why makai

Stick to the makai side. That is what the locals told us. We had no idea what they meant, but it sounded like good advice.

My brothers and I were in Hawai’i for our grandfather’s 80th birthday. Most of our group had retired for the evening, but we were still up for some action. Seemed the tourist enclave of Ka’anapali went to bed with the sunset, so we decided to walk to town. We’d heard the typically cautionary stories of native residents exhibiting predatory behavior towards hapless vacationers, but we were unconcerned. We were three lads from Montana; there was nothing in this paradise for us to fear. If anything, the locals ought to be afraid of us.

A public beach began where the exclusive sands belonging to the hotels and condominiums ended. When we reached it, two voices hailed us over the roaring surf. Two forms, silhouetted against a vast ocean, sat upon a picnic bench. Barely visible within a growing darkness, they beckoned us to join them.

Beers were offered, and accepted. We come here every day, they told us, to watch the sun set. It is characteristic of Hawaiians, even temporary ones, to quit whatever mundane pursuit might be occupying them and watch the sun as it slips beyond the horizon each day. Almost ritualistically, they pause and bid it farewell.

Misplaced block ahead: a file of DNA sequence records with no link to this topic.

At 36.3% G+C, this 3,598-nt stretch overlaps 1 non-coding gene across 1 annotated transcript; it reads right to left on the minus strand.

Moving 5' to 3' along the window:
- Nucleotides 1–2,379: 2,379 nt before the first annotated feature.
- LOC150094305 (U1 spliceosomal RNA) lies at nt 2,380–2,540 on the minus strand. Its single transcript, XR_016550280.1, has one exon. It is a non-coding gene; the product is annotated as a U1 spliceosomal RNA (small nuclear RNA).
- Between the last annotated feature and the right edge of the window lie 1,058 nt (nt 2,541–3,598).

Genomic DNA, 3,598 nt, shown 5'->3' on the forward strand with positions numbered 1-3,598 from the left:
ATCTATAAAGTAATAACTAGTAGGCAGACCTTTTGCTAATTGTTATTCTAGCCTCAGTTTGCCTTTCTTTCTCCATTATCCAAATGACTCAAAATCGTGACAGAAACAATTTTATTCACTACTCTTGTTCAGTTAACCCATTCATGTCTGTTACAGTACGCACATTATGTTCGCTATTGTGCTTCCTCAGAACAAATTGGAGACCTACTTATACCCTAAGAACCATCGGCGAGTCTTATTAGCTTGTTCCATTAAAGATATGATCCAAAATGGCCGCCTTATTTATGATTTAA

As we prepared to take our leave, a dark hand fished amongst the few remaining ice chips still floating in the cooler. Five beers left, its owner announced, and five people to drink them. Unable to refute such logic, we stayed on. The beer was cold and the company good. We drank and listened to tales told in waves.

Where you headed, we were asked. Town, we answered. Simple, we were told. Walk that way, and stick to the makai side.

Makai side, we asked.

Makai side, they answered. The ocean side. That’s the literal translation, but it is much more than that. It is a direction, yes, but it is also a point of view, a mindset. In all things, stick to the makai side.

The beers were gone.  They got up to leave.  We went on, always looking makai, and it worked out just as they said it would.